The consequences of foreclosure can be far reaching. While foreclosure laws vary from state to state, general strategies exist that apply in most situations. It should be kept in mind that stopping foreclosure does not always imply keeping the house. Stopping a foreclosure may only benefit the home owner by being able to keep a foreclosure off of their financial record. Keeping something like this out of the financial history can be beneficial as the home owner tries to get back on their feet. They will be more likely to be approved for a new home loan or allowed a faster approval for a new apartment.
One way to stop a foreclosure is to pay off the defaulted loan amount during the pre-foreclosure grace period. This grace period is the last chance the home owner has to stop the foreclosure process before being forced to leave the residence. Each state has their own rules as to how long the grace period must be. The law requires that a grace period be given before an attempt to take the house back is made by the lender. This allows the home owner a chance to rectify the situation before the lender takes more drastic actions.
The homeowner can avoid a foreclosure in their financial history if they can sell their property to another person and make enough money from the sale to cover the balance of the mortgage. Since the new buyer will pay off the original lender, the former home owner’s record will not reflect that they lost their home because of foreclosure, it will just show up as a normal sale in their past. A person can buy the property from the owner or from the lender in a public auction after the grace period. If the home owner can find a buyer willing to pay more than the remaining amount of the loan, the home owner may even be able to walk away with some cash in hand for the deal.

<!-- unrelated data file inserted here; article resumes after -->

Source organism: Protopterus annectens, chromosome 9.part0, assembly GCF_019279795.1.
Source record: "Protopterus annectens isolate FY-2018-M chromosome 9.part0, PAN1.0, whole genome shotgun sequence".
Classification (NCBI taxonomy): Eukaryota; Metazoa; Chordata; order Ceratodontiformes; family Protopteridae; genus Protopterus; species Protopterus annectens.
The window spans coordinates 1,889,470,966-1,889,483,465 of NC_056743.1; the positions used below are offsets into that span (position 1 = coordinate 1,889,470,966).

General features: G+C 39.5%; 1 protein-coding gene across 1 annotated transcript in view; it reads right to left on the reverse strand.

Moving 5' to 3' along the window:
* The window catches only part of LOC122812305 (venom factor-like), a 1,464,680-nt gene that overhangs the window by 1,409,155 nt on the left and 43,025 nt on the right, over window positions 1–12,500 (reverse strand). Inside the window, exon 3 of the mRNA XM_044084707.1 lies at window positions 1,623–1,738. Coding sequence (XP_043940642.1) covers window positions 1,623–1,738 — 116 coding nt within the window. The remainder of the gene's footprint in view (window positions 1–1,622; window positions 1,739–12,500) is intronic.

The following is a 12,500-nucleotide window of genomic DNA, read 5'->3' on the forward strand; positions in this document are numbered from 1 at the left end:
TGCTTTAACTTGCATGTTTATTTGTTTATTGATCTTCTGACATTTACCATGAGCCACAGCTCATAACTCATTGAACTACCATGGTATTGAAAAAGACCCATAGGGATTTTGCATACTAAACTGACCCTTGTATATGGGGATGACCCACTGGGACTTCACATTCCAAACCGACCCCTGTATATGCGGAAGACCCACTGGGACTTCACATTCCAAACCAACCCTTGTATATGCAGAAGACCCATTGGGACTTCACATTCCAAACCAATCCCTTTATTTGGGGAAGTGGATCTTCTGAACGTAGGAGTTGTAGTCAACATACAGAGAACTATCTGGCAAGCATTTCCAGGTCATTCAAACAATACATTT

If the lender is willing to accept less money than what is left of the loan, they may approve the owner to complete a short sale. If the home owner can find a buyer for the property for an amount lower than what remains on the loan, the lender will have the option of approving the sale and forgiving the difference, approving the short sale and demanding the difference of the loan, or refusing to approve the sale and allowing the house to fall into full foreclosure status, public auction and all.
It may seem like the above listed information is “not good enough”, but quite frankly, few options exist for keeping a home after a foreclosure has already been initiated. This does not mean that a person has to have the rug torn completely out from under them, it just means that a person shouldn’t expect miracles. While it may take some time and a willingness to adapt to the new change, recovering from a foreclosure is possible. Recovery is also possible if a person avoids a foreclosure but is still required to leave the residence.
Fighting a foreclosure alone can be a stressful event in a person’s life. Hiring a lawyer specially trained to deal with banks and lenders may stall the process considerably in favor of the home owner. Even a few extra days to fight the process can help the home owner prepare for life after losing their home. The home owner should never forget that they have rights during the foreclosure process as well, and a lawyer can make sure that those rights remain in tact.